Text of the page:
Based out of South Waziristan, Baitullah had become the most prominent Taliban leader in Pakistan. He commanded tens of thousands of well-trained fighters, who conduct suicide and conventional attacks against Pakistani, Coalition, and Afghan forces. Since 2004, Baitullah’s fighters have defeated the Pakistani Army in several engagements.
In the fall of 2007, Baitullah defeated the Army and Frontier Corps in several engagements in South Waziristan. In one instance, he took captive an entire company of Pakistan regular troops, or more than 300 men. In January 2008, the Pakistani Army invaded South Waziristan, but soon agreed to a cease-fire after abruptly ending the operation.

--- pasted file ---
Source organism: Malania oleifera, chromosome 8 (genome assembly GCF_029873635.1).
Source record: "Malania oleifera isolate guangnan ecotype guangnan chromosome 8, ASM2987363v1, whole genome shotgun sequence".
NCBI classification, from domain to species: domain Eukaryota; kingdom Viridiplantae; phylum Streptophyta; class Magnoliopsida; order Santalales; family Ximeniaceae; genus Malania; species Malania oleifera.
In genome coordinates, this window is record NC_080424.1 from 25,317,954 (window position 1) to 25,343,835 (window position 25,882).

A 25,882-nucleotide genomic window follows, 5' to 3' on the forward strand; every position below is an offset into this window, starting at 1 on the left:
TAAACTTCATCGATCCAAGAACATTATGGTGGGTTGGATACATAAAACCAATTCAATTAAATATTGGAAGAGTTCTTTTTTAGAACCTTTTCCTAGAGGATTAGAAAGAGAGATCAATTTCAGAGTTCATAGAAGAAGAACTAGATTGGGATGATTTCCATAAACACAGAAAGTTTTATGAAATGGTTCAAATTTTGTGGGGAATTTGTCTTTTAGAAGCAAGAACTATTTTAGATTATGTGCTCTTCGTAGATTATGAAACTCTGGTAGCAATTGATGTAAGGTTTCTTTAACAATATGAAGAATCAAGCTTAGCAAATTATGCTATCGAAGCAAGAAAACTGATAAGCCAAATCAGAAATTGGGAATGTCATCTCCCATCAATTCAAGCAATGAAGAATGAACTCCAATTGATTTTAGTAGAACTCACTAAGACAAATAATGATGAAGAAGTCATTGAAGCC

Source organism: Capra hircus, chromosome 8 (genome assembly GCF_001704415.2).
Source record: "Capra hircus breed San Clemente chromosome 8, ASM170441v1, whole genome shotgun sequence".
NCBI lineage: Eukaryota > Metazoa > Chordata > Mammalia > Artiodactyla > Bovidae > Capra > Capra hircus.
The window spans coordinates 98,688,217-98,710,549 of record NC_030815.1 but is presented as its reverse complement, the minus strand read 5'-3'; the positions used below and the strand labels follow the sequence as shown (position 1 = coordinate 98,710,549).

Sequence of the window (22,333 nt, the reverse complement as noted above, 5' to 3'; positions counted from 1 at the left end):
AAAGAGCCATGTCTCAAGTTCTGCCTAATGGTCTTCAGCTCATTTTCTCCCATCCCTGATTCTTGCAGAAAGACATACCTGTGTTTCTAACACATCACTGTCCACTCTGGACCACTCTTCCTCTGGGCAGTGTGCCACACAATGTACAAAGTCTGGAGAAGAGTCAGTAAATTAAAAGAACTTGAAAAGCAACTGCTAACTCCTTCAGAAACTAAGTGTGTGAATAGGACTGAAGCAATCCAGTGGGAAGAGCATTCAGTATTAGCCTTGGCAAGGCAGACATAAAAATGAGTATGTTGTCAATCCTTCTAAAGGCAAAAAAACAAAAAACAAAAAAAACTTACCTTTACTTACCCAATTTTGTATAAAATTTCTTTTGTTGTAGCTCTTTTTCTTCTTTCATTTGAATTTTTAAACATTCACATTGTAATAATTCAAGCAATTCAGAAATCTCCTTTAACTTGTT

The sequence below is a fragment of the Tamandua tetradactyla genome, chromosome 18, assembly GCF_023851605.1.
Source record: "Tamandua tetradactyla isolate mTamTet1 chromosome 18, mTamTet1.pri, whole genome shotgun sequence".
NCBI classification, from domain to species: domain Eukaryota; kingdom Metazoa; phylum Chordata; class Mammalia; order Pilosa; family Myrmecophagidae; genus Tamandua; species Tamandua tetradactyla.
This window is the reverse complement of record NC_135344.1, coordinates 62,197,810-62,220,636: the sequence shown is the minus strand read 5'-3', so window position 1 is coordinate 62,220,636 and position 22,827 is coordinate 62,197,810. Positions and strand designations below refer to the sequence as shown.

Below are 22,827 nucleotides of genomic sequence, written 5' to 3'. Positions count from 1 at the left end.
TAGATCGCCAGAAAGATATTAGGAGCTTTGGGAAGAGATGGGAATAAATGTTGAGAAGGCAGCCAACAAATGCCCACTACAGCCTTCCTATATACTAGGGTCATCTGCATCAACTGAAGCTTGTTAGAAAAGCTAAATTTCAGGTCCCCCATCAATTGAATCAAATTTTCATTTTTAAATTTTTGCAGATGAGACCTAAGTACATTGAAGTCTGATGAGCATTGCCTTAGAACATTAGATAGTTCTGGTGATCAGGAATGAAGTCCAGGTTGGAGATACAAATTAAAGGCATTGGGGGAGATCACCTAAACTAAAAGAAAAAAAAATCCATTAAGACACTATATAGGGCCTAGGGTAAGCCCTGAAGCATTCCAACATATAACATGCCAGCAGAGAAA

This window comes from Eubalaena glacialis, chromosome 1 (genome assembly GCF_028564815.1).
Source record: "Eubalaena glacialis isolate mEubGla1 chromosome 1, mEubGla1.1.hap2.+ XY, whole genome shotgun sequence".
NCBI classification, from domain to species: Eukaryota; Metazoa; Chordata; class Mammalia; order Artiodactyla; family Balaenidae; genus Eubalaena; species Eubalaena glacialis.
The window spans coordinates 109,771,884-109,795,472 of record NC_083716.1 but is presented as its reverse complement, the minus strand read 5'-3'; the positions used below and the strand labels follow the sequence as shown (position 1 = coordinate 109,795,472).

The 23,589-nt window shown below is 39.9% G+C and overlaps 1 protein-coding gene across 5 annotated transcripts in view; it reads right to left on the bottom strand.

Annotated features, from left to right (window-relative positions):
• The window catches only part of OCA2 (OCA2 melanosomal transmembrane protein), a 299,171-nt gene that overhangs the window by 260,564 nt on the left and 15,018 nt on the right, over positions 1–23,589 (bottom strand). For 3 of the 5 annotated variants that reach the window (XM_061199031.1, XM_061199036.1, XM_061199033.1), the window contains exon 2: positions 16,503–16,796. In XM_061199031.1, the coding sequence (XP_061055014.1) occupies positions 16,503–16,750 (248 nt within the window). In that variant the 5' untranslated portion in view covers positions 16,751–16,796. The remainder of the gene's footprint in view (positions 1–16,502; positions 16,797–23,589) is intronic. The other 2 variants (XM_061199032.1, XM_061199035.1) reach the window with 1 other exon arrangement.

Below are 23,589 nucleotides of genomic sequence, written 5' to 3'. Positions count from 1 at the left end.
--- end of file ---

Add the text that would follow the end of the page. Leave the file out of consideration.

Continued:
Baitullah was closely allied with Osama bin Laden and with Afghan Taliban leader Mullah Omar. Al Qaeda shelters in Baitullah’s tribal areas and maintains scores of training camps and safe houses in the region.
Baitullah had openly stated his intention to conduct attacks against the United States and the West. He “poses a clear threat to American persons and interests in the region,” the State Department said earlier this year, when it offered up to $5 million for information leading to his capture.